2011 • US Army Corps of Engineers Headquarters, Seattle, WA

Public Art Proposal

© 2011 Buster Simpson

Site Design by Todd Metten

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The sculpture Recovery is designed for the land just west of the Federal Center South Recovery Redevelopment. Recovery is a transformative approach to building an artwork that will have the potential to evolve from sculptural object to functional environmental mitigation. Recovery is, in essence, a “poetic utility.” In other words, a tool designed to perform a particular function that is, in itself, a work of art as exemplified in the approach that dates back to indigenous peoples’ integrating of art into life. The artwork elements communicate the potential to repurpose landscape elements to the riverside at a later date in order to continue the efforts of the US Army Corps of Engineers and community to enhance the Duwamish River estuarine reach habitat.

The sculptural installation consists of sixteen figurative sentinels of cast concrete, arranged within a 32-foot grid. They are coupled with uniquely shaped tree forms, each one anchoring and cradling the woody mass, poised to aid marine habitat enhancement. The reconfigured tetrapod is cast reinforced concrete, containing recycled aggregate, and weighs approximately 1,900 pounds. A linear element of braided stainless steel cable will wrap and secure the cedar tree forms to the pods. The sculptural formations will rest on a compacted rock base. If redeployed along the estuarine reach, the figurative pods provide anchorage to hold biomass at river’s edge.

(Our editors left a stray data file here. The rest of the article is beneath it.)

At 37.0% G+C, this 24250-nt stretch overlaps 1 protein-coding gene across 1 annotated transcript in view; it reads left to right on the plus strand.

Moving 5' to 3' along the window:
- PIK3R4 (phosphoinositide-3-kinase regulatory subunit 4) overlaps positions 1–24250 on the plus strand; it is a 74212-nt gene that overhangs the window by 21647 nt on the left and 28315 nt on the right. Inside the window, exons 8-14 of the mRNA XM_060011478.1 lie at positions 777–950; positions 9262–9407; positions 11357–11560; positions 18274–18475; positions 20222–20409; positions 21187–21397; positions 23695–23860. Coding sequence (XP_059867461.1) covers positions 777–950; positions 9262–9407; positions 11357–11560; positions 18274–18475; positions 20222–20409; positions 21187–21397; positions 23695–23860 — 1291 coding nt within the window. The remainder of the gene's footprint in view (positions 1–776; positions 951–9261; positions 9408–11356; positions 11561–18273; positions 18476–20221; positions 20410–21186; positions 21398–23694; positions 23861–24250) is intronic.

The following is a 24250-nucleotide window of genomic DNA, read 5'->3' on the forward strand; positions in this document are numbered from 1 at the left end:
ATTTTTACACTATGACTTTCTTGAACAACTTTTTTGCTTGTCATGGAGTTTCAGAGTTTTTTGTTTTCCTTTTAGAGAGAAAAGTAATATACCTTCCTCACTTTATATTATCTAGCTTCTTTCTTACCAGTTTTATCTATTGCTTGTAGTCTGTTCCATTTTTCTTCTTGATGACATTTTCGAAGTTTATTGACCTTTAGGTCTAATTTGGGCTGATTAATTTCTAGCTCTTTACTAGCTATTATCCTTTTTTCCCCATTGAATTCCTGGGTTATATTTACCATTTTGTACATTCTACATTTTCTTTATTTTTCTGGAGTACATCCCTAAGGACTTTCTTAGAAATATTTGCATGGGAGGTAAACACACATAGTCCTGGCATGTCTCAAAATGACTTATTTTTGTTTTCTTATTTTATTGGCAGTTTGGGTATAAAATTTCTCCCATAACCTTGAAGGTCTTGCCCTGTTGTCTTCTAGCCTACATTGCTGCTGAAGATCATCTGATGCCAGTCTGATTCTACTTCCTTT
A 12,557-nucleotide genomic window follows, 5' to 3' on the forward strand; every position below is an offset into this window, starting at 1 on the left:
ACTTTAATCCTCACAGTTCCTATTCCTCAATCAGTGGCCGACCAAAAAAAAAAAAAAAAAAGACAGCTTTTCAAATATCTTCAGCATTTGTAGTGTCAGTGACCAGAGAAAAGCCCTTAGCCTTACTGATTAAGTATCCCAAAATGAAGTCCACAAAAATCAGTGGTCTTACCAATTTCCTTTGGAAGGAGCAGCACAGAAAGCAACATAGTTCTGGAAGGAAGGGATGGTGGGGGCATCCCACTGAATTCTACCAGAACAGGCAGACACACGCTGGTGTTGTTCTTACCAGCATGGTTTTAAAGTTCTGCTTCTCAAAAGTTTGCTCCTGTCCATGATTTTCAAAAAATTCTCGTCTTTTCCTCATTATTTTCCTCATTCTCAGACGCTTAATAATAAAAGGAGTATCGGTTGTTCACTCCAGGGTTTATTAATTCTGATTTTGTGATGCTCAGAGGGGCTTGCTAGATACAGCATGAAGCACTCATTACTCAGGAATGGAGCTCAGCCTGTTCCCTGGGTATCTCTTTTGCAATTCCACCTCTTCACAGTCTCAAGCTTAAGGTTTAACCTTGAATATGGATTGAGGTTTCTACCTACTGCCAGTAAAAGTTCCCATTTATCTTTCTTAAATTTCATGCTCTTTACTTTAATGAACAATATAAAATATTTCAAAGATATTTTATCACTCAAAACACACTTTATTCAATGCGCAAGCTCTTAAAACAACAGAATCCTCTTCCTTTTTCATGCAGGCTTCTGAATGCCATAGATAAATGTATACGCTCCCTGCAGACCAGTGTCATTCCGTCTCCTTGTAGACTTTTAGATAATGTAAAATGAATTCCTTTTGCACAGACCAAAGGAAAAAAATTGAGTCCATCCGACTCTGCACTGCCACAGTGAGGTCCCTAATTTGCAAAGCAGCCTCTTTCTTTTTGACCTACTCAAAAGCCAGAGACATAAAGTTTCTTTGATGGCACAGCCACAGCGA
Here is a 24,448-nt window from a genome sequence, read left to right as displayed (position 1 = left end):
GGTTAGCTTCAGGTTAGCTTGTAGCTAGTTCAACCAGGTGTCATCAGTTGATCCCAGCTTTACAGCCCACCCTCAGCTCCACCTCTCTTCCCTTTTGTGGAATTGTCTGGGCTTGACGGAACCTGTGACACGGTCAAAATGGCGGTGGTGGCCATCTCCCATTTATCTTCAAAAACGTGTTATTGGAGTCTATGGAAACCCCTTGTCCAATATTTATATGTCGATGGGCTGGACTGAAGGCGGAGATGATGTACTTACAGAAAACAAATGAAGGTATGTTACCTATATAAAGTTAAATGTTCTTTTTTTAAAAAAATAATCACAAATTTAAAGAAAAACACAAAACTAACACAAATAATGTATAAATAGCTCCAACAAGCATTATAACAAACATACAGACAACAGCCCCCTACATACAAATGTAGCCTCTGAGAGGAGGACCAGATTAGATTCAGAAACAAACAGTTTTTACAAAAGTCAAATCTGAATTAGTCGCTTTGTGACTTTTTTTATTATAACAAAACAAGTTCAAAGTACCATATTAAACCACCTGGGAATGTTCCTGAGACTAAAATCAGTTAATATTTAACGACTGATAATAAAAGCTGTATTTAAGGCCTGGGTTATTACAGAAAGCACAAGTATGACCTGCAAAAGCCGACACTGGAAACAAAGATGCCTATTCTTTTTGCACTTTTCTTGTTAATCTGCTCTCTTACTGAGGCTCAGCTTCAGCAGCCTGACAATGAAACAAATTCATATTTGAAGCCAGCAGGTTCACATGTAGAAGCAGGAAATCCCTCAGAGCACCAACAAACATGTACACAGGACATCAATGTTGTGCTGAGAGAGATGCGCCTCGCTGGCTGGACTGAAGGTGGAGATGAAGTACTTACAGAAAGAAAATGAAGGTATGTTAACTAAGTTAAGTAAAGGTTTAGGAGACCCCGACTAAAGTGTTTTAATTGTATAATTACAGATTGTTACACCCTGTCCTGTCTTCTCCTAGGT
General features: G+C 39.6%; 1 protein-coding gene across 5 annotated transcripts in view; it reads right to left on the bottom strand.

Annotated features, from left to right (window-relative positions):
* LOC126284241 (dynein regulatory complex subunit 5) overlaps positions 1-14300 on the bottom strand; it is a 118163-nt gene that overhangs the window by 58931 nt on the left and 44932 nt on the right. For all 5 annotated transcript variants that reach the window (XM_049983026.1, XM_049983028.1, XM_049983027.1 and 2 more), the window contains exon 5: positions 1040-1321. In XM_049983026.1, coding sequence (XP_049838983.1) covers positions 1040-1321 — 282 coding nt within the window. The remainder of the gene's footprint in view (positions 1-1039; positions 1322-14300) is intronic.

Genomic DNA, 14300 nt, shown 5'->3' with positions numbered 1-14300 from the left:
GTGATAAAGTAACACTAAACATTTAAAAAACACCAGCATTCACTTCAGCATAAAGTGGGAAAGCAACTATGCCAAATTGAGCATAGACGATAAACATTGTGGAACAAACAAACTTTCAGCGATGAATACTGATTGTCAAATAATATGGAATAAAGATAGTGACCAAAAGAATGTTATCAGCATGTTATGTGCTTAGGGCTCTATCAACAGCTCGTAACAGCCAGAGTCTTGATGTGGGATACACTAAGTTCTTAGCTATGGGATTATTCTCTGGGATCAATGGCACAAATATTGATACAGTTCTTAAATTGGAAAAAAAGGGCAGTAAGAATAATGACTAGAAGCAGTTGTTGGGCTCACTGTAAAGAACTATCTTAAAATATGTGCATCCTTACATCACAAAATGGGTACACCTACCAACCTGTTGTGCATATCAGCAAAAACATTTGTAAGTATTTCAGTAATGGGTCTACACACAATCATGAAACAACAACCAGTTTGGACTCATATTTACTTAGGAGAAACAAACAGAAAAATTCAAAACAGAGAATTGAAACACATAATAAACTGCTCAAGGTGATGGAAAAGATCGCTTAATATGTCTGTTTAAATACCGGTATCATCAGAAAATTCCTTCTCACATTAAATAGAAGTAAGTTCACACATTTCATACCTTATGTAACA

The formation of the installation is aligned to the east-west centerline of the building and the west boundary of the project site along the Duwamish River. This orientation provides occupants of the facility views from the west end of the building, including those of the central common space in the building and the outdoor gathering deck. The prime public viewpoint will be from the Duwamish River and Diagonal Street End Park. The sculptural figures face the river with their concrete back to the east. As the viewer meanders along the trail around the detention pond, the details of the figurative sentinels and wood forms is revealed. The pods rest at grade, some partially submerged at times within the seasonal waters of the detention pond and some on high ground. As a metaphor of healing past practices, the tree forms could evolve into nursing log habitats for meadow birds and later, perhaps, habitat for salmon restoration.

Recovery exemplifies a new paradigm for contemporary public art, by suggesting / inferring a new public practice to use conceptual ideas and apply them to actual environmental problems. This aesthetic identifies an active role for art in the environment.

VIEW the Full Proposal PDF